On his debut Test, against Australia in 2008, JP Duminy was involved in a historic run-chase: South Africa overhauled a fourth-innings target of 414 in Perth, the second-highest successful run-chase ever in Test history. Duminy's contribution to this mighty effort was a not-insignificant unbeaten 50, and his unbroken 111-run stand for the fifth wicket with AB de Villiers ensured a smooth chase, with no hiccups towards the end. In the next Test, on Boxing Day in Melbourne, Duminy made a superb 166, powering South Africa from 251 for 8 to 459, and played a key role in a nine-wicket win that sealed the series. Duminy was only 24 then, and it seemed South Africa had unearthed a gem who would be a mainstay in the middle order for years to come.
Eight years later, the narrative - from the Test perspective at least - has changed and is one of unfulfilled promise. His ODI and T20I records are healthy - he averages more than 38 in each - but in Tests he has slipped considerably. After 35 Tests, his batting average has dropped to less than 32, which hardly does justice to the potential that was obvious in his early performances.
Till the end of 2012, the Test numbers were still healthy: after 17 matches, he averaged 37.57. It wasn't earthshattering, but it was a solid base to build from: many top batsmen in Tests have averaged in the late 30s in the first few years, before going on a roll and taking that number much higher. Duminy was 28 at the end of 2012, an age which many believe is the start of the peak period for batsmen.
What has followed since, though, is anything but a player at the peak of his powers. It is true that he has also been unlucky with injuries, and has missed some of South Africa's 29 Tests since 2013 because of them, but even in the Tests he has played his numbers have been underwhelming. In his last 18 Tests he averages 27, with only six 30-plus scores in 28 innings during this period. He has gone 11 innings with a half-century, and in 14 innings since his last century, he averages 16.76, with only one 40-plus score.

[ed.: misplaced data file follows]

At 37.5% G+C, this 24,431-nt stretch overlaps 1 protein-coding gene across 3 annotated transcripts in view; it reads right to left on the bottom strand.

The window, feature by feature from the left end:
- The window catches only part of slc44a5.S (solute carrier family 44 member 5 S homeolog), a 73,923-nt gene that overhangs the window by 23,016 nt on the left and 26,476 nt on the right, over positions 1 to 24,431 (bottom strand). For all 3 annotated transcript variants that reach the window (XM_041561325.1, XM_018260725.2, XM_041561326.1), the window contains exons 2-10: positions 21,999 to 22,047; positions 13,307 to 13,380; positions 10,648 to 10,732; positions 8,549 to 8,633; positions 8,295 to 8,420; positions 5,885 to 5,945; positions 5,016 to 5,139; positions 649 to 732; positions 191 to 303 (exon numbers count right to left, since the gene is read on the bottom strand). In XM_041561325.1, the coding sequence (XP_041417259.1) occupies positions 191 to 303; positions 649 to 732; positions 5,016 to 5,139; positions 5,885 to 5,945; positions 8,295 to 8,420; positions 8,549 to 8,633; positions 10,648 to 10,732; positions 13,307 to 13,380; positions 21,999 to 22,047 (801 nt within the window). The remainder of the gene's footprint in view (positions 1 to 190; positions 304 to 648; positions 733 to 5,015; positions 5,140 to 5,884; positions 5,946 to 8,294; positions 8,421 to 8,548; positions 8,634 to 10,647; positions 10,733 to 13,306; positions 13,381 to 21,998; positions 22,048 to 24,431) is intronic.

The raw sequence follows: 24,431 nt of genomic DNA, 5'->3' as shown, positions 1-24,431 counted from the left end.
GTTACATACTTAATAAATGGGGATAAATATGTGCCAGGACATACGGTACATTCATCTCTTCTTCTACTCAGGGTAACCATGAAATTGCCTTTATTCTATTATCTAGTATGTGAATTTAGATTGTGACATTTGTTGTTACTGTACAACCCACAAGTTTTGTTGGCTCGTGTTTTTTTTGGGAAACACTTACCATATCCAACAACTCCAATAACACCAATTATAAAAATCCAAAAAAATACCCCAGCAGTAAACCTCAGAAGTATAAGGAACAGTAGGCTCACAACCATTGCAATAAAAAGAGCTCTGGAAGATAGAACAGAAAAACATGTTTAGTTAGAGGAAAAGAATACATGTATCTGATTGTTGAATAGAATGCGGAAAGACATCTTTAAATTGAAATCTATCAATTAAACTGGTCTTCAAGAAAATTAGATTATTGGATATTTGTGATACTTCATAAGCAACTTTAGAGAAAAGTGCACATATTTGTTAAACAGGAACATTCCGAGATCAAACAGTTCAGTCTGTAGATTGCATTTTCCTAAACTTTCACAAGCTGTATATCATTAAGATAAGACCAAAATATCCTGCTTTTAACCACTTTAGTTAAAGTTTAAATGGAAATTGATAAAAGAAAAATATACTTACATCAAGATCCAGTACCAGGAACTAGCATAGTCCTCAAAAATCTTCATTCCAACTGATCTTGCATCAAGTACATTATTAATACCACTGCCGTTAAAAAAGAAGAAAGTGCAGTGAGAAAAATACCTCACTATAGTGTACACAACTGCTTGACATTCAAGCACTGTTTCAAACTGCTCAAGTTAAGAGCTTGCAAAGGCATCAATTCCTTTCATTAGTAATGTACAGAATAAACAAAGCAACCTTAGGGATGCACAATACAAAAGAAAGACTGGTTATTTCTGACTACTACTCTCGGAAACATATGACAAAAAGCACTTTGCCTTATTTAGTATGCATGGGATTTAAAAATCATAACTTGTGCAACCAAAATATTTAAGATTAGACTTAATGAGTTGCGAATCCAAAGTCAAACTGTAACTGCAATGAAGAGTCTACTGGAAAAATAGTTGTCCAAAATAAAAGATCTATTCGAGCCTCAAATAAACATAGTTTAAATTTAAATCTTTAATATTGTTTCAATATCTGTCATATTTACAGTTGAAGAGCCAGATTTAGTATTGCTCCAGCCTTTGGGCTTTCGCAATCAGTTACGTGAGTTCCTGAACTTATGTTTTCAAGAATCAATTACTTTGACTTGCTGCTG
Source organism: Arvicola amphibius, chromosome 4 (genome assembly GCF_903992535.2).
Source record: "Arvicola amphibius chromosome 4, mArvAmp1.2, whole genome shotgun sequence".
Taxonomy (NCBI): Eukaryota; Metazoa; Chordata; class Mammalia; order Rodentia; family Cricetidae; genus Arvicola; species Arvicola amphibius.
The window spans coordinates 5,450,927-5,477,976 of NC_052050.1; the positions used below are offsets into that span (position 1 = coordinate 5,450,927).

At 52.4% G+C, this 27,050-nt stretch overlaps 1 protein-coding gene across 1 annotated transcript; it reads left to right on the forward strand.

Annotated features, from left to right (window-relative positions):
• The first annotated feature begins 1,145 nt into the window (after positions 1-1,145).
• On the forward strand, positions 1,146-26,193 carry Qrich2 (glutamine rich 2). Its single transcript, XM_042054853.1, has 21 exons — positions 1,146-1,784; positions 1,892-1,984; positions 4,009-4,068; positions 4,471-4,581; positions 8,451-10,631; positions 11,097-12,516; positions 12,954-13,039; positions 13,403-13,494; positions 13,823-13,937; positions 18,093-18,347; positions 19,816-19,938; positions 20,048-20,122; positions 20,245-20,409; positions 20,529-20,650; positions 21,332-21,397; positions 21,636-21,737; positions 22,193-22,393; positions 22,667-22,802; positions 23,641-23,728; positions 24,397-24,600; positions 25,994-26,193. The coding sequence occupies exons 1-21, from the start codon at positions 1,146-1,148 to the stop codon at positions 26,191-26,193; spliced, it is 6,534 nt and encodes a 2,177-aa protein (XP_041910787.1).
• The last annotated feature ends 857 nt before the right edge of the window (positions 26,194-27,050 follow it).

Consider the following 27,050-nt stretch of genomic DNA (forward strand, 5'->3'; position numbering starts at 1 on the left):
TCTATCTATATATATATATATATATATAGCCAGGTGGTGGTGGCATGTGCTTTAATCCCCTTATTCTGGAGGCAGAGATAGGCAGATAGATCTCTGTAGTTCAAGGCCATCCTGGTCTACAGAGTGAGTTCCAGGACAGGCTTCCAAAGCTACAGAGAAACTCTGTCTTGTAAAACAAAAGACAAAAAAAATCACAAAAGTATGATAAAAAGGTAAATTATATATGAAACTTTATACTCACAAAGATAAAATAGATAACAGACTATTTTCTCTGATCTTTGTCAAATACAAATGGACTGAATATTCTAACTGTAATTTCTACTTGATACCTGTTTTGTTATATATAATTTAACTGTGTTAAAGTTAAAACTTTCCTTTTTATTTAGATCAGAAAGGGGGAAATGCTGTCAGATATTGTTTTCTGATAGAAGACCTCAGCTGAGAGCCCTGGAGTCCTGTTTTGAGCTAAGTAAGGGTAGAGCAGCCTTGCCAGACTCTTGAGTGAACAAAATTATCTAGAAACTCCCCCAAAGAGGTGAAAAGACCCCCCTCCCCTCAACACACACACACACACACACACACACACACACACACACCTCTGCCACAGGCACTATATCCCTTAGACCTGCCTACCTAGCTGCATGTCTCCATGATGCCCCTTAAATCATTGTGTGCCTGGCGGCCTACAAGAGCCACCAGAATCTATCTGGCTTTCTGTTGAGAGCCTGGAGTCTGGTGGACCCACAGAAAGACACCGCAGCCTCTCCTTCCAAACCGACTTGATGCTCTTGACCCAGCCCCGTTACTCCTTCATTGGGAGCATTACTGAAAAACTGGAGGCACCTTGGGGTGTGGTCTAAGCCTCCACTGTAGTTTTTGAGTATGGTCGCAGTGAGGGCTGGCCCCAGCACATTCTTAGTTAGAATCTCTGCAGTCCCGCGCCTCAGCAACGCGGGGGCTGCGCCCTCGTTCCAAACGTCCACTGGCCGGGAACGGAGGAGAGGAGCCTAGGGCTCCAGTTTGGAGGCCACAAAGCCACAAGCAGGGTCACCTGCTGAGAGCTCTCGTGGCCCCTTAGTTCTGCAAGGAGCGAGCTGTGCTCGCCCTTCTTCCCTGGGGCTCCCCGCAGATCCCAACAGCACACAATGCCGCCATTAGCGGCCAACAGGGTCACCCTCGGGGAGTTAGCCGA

Duminy began his Test career batting at No. 6, and has largely stayed there through his career so far, instead of moving up the order as most batsmen tend to. Of the 54 innings he has played, 26 have been at No. 6 and 17 at No. 7, while only six times he has batted higher than No. 6. One of those instances was against New Zealand in Wellington in 2012, when he scored 103 from No. 4, but that didn't lead to a more permanent spot higher up the order. In 43 innings at Nos. 6 and 7, Duminy's average is a mediocre 25.17, the lowest among the batsmen who have batted at least 25 times at these positions since December 2008. There are three wicketkeepers among the five players with the poorest averages at these positions, with the only other specialist batsman being another left-hander who bowls some offspin, Suresh Raina.
Duminy's average of 27.13 when batting in the top seven positions is also among the poorest for batsmen who have batted at those positions at least 40 times in the period since Duminy's debut. There are 73 batsmen in this list, and 69 of them have better averages than Duminy's. The only ones with poorer averages are Mohammad Ashraful, Lahiru Thirimanne and Daniel Flynn, and all of them are not in their current national teams.
Till about three years ago, South Africa's batting was in good hands, with Jacques Kallis and Graeme Smith still around to add to the runs made by Hashim Amla and AB de Villiers. Since their retirements, though, the batting has looked iffy: Amla had a poor 2015, while Faf du Plessis hasn't contributed consistently either. Quinton de Kock and Temba Bavuma have shown promise, but the onus is on the senior players to play bigger roles and show greater responsibility. South Africa have shown a fair amount of patience with Duminy; it is now time for Duminy to justify the faith placed in him.
* Excludes batsmen who have retired